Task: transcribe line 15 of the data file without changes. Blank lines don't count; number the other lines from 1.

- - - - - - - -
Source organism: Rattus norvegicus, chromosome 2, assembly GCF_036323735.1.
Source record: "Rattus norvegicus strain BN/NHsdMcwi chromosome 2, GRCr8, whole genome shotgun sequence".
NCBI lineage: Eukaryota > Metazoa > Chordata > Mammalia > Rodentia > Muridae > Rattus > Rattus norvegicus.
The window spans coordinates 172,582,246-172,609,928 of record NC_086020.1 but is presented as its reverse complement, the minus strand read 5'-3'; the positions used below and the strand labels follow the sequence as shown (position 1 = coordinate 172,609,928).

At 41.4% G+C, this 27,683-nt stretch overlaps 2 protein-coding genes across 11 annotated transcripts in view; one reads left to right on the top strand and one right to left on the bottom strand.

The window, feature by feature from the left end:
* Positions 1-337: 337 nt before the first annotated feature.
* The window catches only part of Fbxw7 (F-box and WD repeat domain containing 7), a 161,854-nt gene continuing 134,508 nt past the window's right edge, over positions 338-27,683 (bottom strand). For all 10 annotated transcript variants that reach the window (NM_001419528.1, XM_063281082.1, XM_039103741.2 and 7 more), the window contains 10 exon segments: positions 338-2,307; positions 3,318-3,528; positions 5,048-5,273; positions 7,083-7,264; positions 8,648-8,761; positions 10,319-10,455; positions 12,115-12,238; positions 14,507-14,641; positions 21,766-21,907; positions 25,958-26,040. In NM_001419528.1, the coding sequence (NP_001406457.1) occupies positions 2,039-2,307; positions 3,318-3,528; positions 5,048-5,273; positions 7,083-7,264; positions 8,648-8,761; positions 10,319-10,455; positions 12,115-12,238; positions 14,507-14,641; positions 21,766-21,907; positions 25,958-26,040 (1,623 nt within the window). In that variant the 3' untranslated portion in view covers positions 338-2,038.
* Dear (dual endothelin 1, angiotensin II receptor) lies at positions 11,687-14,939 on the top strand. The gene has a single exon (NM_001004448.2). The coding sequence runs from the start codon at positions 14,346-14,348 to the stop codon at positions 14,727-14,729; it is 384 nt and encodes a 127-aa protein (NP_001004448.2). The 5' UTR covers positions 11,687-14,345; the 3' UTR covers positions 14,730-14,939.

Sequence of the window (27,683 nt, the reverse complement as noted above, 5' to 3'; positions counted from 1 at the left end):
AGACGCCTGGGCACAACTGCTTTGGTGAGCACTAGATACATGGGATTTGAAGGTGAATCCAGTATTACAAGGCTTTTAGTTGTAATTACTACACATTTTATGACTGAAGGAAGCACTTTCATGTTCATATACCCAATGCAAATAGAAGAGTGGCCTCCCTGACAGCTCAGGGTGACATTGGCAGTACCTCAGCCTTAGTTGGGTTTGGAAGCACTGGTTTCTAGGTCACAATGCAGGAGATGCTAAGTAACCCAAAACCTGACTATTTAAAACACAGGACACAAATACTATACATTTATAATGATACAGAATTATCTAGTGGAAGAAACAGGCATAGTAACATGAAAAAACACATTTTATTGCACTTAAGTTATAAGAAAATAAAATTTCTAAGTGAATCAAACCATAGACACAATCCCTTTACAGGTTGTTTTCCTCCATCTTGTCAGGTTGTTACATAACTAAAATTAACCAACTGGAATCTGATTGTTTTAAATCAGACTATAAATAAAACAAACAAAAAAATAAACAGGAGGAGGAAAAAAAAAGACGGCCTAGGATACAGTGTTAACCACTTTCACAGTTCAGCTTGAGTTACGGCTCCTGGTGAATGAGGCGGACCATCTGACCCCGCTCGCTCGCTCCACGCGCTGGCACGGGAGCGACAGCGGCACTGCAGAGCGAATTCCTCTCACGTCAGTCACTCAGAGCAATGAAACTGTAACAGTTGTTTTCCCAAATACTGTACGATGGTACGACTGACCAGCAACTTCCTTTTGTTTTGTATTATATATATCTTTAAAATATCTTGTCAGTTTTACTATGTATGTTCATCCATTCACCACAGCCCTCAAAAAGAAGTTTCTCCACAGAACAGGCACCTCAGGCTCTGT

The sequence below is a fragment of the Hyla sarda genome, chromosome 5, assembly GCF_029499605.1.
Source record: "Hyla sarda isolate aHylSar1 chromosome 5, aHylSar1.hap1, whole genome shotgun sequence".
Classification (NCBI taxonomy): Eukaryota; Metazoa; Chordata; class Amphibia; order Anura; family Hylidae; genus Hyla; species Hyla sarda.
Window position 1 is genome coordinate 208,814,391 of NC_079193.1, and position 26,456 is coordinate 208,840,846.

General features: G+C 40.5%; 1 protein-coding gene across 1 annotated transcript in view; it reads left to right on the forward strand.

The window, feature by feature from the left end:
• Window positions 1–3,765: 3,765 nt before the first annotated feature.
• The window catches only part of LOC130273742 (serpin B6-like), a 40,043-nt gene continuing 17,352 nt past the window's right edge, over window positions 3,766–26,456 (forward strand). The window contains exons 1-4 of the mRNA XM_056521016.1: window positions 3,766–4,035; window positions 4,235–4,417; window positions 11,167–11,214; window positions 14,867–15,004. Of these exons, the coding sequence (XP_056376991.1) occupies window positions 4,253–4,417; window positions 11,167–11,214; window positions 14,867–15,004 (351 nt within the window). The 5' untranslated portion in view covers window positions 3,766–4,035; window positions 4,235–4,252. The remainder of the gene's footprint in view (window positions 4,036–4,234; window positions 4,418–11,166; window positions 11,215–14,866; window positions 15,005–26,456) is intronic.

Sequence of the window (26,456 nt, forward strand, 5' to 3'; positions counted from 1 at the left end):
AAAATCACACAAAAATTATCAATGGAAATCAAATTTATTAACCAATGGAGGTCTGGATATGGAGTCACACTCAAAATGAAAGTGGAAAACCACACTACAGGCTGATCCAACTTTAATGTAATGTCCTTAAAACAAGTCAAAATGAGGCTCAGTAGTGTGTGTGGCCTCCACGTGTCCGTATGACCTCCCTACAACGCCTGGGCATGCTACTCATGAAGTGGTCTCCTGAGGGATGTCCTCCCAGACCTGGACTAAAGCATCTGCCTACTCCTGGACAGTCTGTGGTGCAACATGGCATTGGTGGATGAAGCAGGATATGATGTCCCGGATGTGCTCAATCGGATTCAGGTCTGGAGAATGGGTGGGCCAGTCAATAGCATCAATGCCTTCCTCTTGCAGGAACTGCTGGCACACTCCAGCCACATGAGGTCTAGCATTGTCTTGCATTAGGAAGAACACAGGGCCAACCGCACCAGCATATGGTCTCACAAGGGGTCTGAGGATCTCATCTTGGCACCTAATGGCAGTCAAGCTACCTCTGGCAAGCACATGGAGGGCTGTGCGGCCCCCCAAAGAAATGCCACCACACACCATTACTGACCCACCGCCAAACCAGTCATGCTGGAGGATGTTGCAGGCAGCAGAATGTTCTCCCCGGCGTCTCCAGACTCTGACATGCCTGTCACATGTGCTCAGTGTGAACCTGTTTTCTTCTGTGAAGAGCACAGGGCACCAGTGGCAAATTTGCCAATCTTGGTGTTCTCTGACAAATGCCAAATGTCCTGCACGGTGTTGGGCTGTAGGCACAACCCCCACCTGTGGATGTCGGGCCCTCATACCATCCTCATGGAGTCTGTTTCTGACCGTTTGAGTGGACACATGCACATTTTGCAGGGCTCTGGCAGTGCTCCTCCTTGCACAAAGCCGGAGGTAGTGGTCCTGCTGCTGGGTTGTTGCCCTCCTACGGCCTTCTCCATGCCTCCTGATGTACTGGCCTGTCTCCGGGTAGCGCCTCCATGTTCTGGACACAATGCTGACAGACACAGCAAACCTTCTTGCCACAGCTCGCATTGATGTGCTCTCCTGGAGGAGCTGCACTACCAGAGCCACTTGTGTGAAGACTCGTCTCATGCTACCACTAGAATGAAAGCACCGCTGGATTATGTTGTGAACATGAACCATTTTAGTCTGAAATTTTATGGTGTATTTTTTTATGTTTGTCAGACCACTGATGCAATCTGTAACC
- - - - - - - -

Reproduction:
Window position 1 is genome coordinate 208,814,391 of NC_079193.1, and position 26,456 is coordinate 208,840,846.